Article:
FuturesLab Documentation Scaffold

Open source processes rely on solid documentation to allow people who were not associated with the creation of something to replicate these result in their own contexts. In software we see this through the GitHub repository. In cosmo-localization there are communities, like FarmHack, that emphasise the importance of documenting the development process.

Similarly, with social innovation, which is what FuturesLab is all about, documentation is key, allowing others to understand the processes we took and the way experiments were conducted. This allows people to learn from this and adapt and modify this. One of the core ideas in FuturesLab is simply that, keen though the process may have stopped for us – e.g. we decided not to pursue an idea, another person may decide to start off where you left off. A bit like a baton race, where you may have done the first lap, but then others will do subsequent laps.

But documentation can be confusing and also time-consuming, The key is to include the minimum amount of information needed for someone else to “take the baton” and start off where you left off, but no less than this minimum. Too little information and people cannot really “reach the baton”, but too much info can be onerous to document and it may prove overwhelming to people wanting to engage with the idea. This is similar to Einstein’s notion that “Everything should be made as simple as possible, but no simpler.”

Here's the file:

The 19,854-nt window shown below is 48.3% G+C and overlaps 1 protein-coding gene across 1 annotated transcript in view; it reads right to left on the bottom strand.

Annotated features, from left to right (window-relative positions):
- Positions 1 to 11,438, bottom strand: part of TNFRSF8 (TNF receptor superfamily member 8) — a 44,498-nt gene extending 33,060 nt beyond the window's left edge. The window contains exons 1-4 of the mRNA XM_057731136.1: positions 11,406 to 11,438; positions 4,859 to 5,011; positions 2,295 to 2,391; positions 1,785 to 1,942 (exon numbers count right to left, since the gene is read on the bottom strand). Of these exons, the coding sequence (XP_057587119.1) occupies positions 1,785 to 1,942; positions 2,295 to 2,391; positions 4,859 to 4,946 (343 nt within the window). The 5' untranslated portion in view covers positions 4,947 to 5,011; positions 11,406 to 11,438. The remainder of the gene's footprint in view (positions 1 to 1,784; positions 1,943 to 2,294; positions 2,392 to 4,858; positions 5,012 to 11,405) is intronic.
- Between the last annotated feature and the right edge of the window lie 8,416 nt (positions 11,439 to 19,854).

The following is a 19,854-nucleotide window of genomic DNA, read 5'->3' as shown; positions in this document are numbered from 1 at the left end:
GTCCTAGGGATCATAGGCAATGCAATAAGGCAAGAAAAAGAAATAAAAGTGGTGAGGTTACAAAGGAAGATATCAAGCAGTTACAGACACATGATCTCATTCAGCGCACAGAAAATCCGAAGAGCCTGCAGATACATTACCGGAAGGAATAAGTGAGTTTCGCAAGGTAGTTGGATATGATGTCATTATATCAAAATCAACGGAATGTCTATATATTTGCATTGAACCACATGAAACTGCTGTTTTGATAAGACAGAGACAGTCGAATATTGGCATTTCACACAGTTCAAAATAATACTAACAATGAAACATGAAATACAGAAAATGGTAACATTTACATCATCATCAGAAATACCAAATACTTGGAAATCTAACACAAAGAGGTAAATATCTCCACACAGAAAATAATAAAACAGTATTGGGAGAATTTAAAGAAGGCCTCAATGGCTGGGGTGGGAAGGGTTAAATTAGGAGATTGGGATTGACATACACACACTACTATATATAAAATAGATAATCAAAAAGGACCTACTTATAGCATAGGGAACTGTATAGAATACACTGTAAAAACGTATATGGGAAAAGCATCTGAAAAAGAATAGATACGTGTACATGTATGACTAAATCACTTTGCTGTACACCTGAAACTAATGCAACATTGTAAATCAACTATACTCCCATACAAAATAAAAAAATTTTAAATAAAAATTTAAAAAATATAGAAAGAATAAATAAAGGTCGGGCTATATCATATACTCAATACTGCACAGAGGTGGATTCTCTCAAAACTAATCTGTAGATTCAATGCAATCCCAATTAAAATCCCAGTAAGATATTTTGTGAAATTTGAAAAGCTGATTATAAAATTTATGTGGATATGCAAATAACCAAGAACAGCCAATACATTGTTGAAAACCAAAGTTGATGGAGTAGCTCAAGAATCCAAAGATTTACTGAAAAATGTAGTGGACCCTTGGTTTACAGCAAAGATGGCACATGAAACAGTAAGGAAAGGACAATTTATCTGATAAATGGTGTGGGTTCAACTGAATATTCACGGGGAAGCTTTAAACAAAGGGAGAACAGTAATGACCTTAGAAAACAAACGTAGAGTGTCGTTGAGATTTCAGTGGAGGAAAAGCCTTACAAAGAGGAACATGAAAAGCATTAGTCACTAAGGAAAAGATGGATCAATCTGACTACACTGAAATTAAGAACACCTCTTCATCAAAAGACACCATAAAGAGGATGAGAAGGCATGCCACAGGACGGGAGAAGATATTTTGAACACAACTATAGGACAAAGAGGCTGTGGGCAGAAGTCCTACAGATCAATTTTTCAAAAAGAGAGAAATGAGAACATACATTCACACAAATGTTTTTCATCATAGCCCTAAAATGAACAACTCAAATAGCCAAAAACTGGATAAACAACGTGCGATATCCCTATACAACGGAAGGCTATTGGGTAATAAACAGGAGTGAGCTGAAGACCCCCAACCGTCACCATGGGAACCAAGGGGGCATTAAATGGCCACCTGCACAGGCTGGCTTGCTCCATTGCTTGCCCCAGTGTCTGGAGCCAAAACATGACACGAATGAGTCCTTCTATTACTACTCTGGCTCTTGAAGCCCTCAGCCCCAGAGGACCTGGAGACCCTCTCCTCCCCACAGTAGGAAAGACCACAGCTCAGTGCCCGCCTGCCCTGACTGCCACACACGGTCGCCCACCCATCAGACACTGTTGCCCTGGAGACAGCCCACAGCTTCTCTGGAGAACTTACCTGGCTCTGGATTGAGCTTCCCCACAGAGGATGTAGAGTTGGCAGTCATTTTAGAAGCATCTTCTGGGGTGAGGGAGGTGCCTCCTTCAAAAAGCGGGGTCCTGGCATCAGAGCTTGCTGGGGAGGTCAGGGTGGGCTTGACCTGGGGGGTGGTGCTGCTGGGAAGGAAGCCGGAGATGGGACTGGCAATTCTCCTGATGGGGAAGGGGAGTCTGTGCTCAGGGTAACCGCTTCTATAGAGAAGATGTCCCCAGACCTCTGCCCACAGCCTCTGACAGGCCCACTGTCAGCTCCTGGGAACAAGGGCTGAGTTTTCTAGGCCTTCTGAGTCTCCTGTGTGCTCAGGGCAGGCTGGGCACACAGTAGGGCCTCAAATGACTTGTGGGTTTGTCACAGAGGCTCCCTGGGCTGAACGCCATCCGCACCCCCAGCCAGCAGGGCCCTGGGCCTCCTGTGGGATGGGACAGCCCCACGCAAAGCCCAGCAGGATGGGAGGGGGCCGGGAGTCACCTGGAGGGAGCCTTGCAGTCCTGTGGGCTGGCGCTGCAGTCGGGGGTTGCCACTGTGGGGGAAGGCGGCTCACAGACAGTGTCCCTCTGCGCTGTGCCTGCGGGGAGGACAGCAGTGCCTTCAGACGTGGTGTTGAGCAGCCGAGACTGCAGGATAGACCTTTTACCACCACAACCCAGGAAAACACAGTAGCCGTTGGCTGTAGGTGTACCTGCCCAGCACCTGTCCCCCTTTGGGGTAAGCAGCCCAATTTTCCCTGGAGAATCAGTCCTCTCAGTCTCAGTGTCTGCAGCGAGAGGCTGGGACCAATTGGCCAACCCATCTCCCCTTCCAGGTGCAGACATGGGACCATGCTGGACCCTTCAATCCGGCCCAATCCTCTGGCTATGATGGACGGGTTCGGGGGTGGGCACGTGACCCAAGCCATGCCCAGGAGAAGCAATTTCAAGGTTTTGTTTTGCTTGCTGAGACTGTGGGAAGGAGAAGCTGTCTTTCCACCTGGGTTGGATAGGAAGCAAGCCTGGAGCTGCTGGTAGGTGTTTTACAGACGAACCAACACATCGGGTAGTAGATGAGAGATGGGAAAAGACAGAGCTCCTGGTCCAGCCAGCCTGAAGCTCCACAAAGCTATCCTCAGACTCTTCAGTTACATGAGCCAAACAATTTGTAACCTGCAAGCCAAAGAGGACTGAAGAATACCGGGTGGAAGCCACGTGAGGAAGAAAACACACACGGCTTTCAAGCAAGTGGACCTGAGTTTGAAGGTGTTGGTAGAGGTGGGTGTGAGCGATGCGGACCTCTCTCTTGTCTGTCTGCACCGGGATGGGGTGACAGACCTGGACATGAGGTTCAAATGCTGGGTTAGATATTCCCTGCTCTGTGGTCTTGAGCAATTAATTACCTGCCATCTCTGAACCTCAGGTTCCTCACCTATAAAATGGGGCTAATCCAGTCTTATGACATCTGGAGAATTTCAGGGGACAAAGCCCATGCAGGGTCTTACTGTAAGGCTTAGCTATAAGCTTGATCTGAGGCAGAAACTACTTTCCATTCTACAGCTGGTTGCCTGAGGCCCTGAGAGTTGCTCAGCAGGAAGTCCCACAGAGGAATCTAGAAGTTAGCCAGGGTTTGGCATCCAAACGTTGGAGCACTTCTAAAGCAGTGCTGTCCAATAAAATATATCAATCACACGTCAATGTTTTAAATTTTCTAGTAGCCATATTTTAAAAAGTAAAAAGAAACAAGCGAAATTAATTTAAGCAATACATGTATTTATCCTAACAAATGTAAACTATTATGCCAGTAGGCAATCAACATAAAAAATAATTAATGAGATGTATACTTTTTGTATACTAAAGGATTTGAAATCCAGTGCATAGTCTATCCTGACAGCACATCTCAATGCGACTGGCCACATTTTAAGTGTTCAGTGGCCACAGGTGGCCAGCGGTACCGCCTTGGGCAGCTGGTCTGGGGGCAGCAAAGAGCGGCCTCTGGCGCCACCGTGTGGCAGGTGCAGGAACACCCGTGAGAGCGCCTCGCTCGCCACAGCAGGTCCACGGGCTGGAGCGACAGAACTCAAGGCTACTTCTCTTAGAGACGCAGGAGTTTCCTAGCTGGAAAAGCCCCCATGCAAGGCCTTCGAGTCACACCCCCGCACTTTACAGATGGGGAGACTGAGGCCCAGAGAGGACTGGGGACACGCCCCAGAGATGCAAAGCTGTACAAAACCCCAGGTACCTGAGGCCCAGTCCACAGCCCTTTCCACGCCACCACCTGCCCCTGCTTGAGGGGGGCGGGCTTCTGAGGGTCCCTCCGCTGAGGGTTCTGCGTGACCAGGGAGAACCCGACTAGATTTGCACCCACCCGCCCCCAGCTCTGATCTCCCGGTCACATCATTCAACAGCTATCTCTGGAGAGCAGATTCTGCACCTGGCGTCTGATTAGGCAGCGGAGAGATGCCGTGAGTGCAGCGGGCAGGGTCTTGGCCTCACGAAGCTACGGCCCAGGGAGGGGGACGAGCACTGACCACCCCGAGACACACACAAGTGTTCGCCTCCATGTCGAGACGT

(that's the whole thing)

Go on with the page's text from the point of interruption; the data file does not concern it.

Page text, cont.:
So what is this scaffold? Here are some guidelines:

  1. Provide a few sentences on the circumstances and context, where something happened, when it happened, and why it was done, etc.
  2. Provide a summary of what the process attempted to do. What was the intention of the event or process?
  3. Provide a distinct summary of the design or methodology, something that others would be able to follow and replicate.
  4. Provide a sentence or two on what happened – what was the experience like?
  5. Provide a summary of what was learned in the event or process. This can be boiled down to 3 main points for brevity and simplicity.
  6. Provide a sentence or two on what is next?

Overall this documentation can be as short as 200 words but should really be no longer than 700 words. It needs to be accessible and in plain language.

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